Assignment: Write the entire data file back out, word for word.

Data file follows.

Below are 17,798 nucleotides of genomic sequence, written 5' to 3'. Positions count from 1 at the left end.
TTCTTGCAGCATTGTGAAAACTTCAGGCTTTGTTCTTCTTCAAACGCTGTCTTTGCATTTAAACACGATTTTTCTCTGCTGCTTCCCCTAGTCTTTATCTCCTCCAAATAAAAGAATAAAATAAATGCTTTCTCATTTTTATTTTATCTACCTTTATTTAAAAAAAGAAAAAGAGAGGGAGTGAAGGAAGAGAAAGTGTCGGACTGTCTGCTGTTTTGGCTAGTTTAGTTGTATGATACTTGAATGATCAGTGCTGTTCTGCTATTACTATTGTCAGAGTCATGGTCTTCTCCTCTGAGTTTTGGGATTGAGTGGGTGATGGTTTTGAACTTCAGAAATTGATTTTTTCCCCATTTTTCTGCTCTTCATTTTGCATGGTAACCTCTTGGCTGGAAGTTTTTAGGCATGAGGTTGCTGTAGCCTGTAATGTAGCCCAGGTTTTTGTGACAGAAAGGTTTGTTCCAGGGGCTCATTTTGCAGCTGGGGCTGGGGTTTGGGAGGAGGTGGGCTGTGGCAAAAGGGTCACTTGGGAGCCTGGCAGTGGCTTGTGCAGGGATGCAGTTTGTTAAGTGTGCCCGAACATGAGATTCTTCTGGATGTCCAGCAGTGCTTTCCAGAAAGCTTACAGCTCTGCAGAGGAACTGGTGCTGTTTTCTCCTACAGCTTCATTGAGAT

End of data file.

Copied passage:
Below are 17,798 nucleotides of genomic sequence, written 5' to 3'. Positions count from 1 at the left end.
TTCTTGCAGCATTGTGAAAACTTCAGGCTTTGTTCTTCTTCAAACGCTGTCTTTGCATTTAAACACGATTTTTCTCTGCTGCTTCCCCTAGTCTTTATCTCCTCCAAATAAAAGAATAAAATAAATGCTTTCTCATTTTTATTTTATCTACCTTTATTTAAAAAAAGAAAAAGAGAGGGAGTGAAGGAAGAGAAAGTGTCGGACTGTCTGCTGTTTTGGCTAGTTTAGTTGTATGATACTTGAATGATCAGTGCTGTTCTGCTATTACTATTGTCAGAGTCATGGTCTTCTCCTCTGAGTTTTGGGATTGAGTGGGTGATGGTTTTGAACTTCAGAAATTGATTTTTTCCCCATTTTTCTGCTCTTCATTTTGCATGGTAACCTCTTGGCTGGAAGTTTTTAGGCATGAGGTTGCTGTAGCCTGTAATGTAGCCCAGGTTTTTGTGACAGAAAGGTTTGTTCCAGGGGCTCATTTTGCAGCTGGGGCTGGGGTTTGGGAGGAGGTGGGCTGTGGCAAAAGGGTCACTTGGGAGCCTGGCAGTGGCTTGTGCAGGGATGCAGTTTGTTAAGTGTGCCCGAACATGAGATTCTTCTGGATGTCCAGCAGTGCTTTCCAGAAAGCTTACAGCTCTGCAGAGGAACTGGTGCTGTTTTCTCCTACAGCTTCATTGAGAT